Film & TV

Advert Wars – The Best Christmas Advert of 2015

2015 has been a great year for festive adverts, companies have really put a lot of thought, and in some cases money, into them. We’re going to take a look at some of the highlights of this year and take a look at which one showed the spirit of Christmas best of all.

John Lewis – “Man on the Moon”
John Lewis has set a high standard every year with their festive adverts but last year saw them reach new heights with a penguin love story! This year they tackled the subject of loneliness by producing an advert about a young girl who sends a lonely man on the moon a present for Christmas.

The main problem with this advert is watching it a few times over. I admit that the first time I watched this advert it blew me away, and I was very impressed with the scenery and music. However, on closer inspection, it just wasn’t the same. For example, the elderly man gets the telescope sent by the girl, looks through it and immediately sees the girl. Firstly, this is highly unlikely and secondly, it is very weird and awkward for the viewer to watch. The sentiment and themes are there, but it just isn’t executed in the right way for me.


 Sainsburys’ – “Mog’s Christmas Calamity”
This year, Sainsbury’s decided to go for a comedic Christmas advert featuring a well-known literary cat called Mog, who, many will remember from the books by Judith Kerr. Mog almost ruins Christmas for her family but manages to save it just in time. Narrated by the wonderful Mel Giedroyc, it is a very charming and funny advert and is certainly one of the best offerings of 2015. However, it falls down slightly with the length of the full advert. At almost three and a half minutes long, it loses its finish of being an advert, and instead, feels like a short sketch for a TV programme.


Coca Cola – “The Holidays Are Coming”
It wouldn’t be Christmas without a mention of the famous Coca Cola truck and the catchy “The Holidays Are Coming” tune. The truck conducted its annual trip across the UK for people to take Facebook cover-photo-worthy selfies, and for some, the truck has become the icon of Christmas. The main problem it has is that it has become too familiar and, despite being brilliant and festive, doesn’t offer many new aspects.

Currys / PC World – “Spare The Act”
The new adverts for Currys / PC World are amazing for two reasons; Jeff Goldblum features in them and they are genuinely funny adverts. They show the awkwardness of some common scenarios that occur over the festive period and have Jeff Goldblum give his input on them.

An example scenario is a family squashed up on an old sofa, and Goldblum’s solution, is for the family to picture watching the best television in the world (obviously, according to the ad, one that Currys PC World sell). There aren’t many things wrong with these set of ads, apart from the heavily advertised products, which get in the way when all you want to see is Jeff being funny! However, the five scenarios are very fun and relatable. Plus, it’s always a pleasure to see Jeff Goldblum anytime he is on-screen. “Spare the Act” is certainly a strong contender for this year.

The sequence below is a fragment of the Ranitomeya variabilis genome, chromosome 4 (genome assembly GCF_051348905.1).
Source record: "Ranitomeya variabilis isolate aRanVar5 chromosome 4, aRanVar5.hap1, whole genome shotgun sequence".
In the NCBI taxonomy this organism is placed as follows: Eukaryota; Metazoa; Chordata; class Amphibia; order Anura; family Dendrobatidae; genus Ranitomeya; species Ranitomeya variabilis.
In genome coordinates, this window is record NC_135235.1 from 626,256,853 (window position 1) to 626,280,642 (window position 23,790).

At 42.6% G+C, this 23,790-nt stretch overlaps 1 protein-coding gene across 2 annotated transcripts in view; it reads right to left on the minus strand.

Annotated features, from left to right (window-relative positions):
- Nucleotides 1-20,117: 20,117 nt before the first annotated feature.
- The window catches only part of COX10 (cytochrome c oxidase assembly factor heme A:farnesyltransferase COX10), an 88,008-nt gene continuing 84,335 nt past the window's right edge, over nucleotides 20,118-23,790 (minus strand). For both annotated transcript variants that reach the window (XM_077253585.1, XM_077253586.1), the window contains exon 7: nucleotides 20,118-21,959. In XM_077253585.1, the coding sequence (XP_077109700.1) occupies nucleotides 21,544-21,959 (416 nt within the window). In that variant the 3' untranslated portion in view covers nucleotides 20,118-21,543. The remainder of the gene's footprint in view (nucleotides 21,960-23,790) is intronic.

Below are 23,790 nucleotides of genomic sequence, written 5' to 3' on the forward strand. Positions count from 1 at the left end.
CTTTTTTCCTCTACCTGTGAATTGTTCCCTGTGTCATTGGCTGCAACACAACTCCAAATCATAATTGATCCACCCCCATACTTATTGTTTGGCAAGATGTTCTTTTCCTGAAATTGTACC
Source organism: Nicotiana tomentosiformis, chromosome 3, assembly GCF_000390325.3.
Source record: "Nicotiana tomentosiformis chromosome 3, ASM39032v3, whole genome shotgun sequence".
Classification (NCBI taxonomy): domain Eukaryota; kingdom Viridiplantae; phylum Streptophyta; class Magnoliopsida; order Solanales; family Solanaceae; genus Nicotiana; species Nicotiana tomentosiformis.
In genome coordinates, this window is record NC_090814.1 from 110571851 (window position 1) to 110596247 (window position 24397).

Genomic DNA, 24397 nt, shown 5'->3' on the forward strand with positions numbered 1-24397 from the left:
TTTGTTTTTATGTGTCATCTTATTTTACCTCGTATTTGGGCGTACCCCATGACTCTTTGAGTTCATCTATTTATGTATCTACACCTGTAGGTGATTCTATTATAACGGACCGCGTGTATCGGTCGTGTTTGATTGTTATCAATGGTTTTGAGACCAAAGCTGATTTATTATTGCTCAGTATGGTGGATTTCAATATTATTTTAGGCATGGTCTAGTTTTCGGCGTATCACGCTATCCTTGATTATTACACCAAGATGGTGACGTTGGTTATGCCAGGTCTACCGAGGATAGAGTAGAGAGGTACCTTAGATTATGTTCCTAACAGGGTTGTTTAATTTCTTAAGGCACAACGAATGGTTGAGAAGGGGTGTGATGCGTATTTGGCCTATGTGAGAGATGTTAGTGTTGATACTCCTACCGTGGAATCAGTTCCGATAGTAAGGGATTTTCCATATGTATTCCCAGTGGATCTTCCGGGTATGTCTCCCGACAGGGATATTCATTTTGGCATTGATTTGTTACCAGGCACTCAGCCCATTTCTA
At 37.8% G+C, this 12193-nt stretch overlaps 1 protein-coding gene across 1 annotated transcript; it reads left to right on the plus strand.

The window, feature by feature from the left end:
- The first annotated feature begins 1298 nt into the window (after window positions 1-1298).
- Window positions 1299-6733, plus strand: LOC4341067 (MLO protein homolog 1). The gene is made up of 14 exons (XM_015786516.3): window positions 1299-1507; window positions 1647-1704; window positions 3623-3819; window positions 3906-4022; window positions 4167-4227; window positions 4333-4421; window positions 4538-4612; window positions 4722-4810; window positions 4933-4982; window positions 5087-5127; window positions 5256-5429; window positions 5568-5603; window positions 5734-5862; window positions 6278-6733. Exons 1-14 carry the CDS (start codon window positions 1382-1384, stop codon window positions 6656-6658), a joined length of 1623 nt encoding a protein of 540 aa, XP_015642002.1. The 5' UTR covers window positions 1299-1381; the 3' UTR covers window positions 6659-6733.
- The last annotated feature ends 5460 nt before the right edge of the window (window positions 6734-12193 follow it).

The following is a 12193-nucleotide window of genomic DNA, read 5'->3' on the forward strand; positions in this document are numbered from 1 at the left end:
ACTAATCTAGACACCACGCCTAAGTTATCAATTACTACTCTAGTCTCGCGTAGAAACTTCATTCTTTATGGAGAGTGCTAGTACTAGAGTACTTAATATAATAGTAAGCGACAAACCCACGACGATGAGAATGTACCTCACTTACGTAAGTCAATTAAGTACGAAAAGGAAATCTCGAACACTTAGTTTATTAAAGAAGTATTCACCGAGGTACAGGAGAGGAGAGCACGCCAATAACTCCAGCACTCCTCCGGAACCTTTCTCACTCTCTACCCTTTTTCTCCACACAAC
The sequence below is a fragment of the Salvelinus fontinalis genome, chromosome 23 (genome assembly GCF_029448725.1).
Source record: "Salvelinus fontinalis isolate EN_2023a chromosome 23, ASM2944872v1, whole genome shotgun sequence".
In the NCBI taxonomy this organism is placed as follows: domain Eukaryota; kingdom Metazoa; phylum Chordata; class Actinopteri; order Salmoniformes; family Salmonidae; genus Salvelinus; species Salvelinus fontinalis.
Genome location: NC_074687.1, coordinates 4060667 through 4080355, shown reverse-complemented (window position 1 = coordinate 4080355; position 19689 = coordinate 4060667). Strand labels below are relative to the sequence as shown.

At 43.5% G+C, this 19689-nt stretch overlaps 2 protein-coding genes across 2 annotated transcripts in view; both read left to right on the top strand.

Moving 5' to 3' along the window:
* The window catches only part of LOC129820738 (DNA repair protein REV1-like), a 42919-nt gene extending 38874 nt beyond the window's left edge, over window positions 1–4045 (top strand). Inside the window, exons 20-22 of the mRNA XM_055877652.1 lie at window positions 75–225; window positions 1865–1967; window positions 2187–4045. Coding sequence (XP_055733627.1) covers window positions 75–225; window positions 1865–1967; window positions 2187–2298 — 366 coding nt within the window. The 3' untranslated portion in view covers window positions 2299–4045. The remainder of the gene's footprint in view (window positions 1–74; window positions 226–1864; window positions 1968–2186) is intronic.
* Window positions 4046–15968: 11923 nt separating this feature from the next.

The Winner: The Co-operative Food – “Ice”

It is helpful, when considering which is the best advert, to ask: what is the perfect recipe for a Christmas advert? A dash of comedy, a wintery setting and a charitable tone seem like the perfect ingredients for one. Each of the above adverts have elements of these, but only one of them truly sums up a British Christmas and the kindness of those around us.

It’s very possible you haven’t even noticed this winning advert whilst watching television. It hasn’t had hundreds of thousands of pounds spent on it, nor does it feature any cute animals, but what it does show, is the true spirit of Christmas in a 60-second nutshell.

Two guys who need ice decide one of them should go to the local Co-op and get some but after stepping outside, he realises it’s very icy outside on the street. He walks past a neighbour’s door that he will probably have walked past every day without really taking much notice of it, and arrives at the shop. Once he has found the ice he desires, he sees some other basic foods, and immediately thinks of the elderly neighbour and buys a simple, and cost-irrelevant, bag of shopping. He walks back home and drops the shopping outside the man’s door, knocks, and walks away without being seen and presents his friend with the requested ice.

“There are so many things right with this advert; the act of not caring if the man knows who it was from, but just knowing the elderly gentleman had good food in his home”

The setting of the advert is a true homage to a British winter; ice that makes you skid around whilst walking, and not the fake-looking snow you see on most other adverts that is only ever truly seen in places such as Lapland! Even the soundtrack is perfectly fitting for the advert. It’s not a common pop hit in a change of key that most ads use, but “Bolero”, a song that is associated with ice through British ice dancing duo Torvill and Dean’s gold medal winning Olympic routine in 1984.


The Verdict:
A true advert needs to seem real, it needs to make you think, and it needs to make you smile. The Co-op “Ice” advert does this very simply and very effectively.

Luke Norman

Images: “Holidays Are Coming”, Coca-Cola, “Man on the Moon”, John Lewis, “Mog’s Christmas Calamity”, Sainsbury’s, “Spare the Act”, Currys/PC World, “Ice”, Co-operative Food

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